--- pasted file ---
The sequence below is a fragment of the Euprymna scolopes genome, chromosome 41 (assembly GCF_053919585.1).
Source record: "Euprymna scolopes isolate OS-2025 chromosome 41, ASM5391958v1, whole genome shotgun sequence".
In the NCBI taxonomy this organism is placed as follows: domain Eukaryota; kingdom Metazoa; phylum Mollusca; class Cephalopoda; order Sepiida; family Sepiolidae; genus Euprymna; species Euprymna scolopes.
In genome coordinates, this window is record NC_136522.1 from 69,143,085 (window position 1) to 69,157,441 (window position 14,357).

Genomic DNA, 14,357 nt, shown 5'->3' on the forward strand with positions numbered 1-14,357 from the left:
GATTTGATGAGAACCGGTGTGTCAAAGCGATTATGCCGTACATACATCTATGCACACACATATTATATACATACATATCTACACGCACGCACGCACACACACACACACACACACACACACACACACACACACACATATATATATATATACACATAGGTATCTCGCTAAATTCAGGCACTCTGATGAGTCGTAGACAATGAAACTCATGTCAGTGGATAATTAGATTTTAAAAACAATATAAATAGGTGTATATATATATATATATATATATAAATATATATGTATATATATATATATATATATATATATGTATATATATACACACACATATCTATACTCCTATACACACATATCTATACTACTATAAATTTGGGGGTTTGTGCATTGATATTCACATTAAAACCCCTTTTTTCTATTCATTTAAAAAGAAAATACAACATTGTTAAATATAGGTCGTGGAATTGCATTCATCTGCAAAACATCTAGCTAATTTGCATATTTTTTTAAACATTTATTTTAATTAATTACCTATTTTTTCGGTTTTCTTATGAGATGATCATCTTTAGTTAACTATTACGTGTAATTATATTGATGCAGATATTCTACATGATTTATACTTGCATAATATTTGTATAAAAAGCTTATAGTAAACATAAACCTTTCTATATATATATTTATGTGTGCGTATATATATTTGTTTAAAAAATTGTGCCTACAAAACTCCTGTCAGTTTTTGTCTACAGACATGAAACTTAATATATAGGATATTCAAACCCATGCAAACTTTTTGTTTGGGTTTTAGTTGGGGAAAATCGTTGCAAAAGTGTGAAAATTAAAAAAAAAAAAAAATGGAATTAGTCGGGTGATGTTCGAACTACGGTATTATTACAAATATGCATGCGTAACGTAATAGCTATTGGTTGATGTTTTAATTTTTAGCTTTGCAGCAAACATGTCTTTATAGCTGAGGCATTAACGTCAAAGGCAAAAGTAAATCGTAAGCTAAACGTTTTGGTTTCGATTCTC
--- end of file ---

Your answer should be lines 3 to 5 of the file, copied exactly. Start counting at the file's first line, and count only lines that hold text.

In the NCBI taxonomy this organism is placed as follows: domain Eukaryota; kingdom Metazoa; phylum Mollusca; class Cephalopoda; order Sepiida; family Sepiolidae; genus Euprymna; species Euprymna scolopes.
In genome coordinates, this window is record NC_136522.1 from 69,143,085 (window position 1) to 69,157,441 (window position 14,357).

Genomic DNA, 14,357 nt, shown 5'->3' on the forward strand with positions numbered 1-14,357 from the left: